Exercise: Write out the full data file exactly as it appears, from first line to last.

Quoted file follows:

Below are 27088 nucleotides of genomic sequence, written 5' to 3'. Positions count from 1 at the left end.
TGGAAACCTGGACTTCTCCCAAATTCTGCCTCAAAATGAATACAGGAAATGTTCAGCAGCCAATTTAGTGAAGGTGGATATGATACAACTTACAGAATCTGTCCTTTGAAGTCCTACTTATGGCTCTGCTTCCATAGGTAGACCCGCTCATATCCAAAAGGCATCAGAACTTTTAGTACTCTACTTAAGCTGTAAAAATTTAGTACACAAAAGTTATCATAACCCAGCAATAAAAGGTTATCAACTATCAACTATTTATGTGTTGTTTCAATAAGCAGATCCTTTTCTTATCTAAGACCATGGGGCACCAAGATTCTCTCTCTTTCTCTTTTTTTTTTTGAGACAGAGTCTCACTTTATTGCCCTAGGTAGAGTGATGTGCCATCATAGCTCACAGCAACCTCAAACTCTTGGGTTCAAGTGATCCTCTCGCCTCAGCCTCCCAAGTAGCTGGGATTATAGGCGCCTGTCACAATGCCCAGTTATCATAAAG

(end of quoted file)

Below are 27088 nucleotides of genomic sequence, written 5' to 3'. Positions count from 1 at the left end.
TGGAAACCTGGACTTCTCCCAAATTCTGCCTCAAAATGAATACAGGAAATGTTCAGCAGCCAATTTAGTGAAGGTGGATATGATACAACTTACAGAATCTGTCCTTTGAAGTCCTACTTATGGCTCTGCTTCCATAGGTAGACCCGCTCATATCCAAAAGGCATCAGAACTTTTAGTACTCTACTTAAGCTGTAAAAATTTAGTACACAAAAGTTATCATAACCCAGCAATAAAAGGTTATCAACTATCAACTATTTATGTGTTGTTTCAATAAGCAGATCCTTTTCTTATCTAAGACCATGGGGCACCAAGATTCTCTCTCTTTCTCTTTTTTTTTTTGAGACAGAGTCTCACTTTATTGCCCTAGGTAGAGTGATGTGCCATCATAGCTCACAGCAACCTCAAACTCTTGGGTTCAAGTGATCCTCTCGCCTCAGCCTCCCAAGTAGCTGGGATTATAGGCGCCTGTCACAATGCCCAGTTATCATAAAG